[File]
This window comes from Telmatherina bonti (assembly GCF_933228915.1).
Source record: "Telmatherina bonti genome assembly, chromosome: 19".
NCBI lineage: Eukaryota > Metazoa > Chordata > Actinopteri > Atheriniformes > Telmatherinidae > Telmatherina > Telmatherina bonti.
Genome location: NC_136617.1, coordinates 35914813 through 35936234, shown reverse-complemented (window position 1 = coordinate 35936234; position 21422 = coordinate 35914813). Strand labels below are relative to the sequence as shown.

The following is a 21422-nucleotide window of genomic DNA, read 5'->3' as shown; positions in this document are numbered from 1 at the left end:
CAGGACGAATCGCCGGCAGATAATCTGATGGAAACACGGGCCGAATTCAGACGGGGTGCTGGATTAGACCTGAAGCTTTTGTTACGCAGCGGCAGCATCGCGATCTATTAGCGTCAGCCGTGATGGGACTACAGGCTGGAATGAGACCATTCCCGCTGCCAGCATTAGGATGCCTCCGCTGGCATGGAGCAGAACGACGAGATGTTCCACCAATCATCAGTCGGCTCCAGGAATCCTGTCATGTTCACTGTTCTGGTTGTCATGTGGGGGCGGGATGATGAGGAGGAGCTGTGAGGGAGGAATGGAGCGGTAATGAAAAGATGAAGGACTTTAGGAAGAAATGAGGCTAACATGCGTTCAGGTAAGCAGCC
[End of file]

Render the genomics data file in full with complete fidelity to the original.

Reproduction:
This window comes from Telmatherina bonti (assembly GCF_933228915.1).
Source record: "Telmatherina bonti genome assembly, chromosome: 19".
NCBI lineage: Eukaryota > Metazoa > Chordata > Actinopteri > Atheriniformes > Telmatherinidae > Telmatherina > Telmatherina bonti.
Genome location: NC_136617.1, coordinates 35914813 through 35936234, shown reverse-complemented (window position 1 = coordinate 35936234; position 21422 = coordinate 35914813). Strand labels below are relative to the sequence as shown.

The following is a 21422-nucleotide window of genomic DNA, read 5'->3' as shown; positions in this document are numbered from 1 at the left end:
CAGGACGAATCGCCGGCAGATAATCTGATGGAAACACGGGCCGAATTCAGACGGGGTGCTGGATTAGACCTGAAGCTTTTGTTACGCAGCGGCAGCATCGCGATCTATTAGCGTCAGCCGTGATGGGACTACAGGCTGGAATGAGACCATTCCCGCTGCCAGCATTAGGATGCCTCCGCTGGCATGGAGCAGAACGACGAGATGTTCCACCAATCATCAGTCGGCTCCAGGAATCCTGTCATGTTCACTGTTCTGGTTGTCATGTGGGGGCGGGATGATGAGGAGGAGCTGTGAGGGAGGAATGGAGCGGTAATGAAAAGATGAAGGACTTTAGGAAGAAATGAGGCTAACATGCGTTCAGGTAAGCAGCC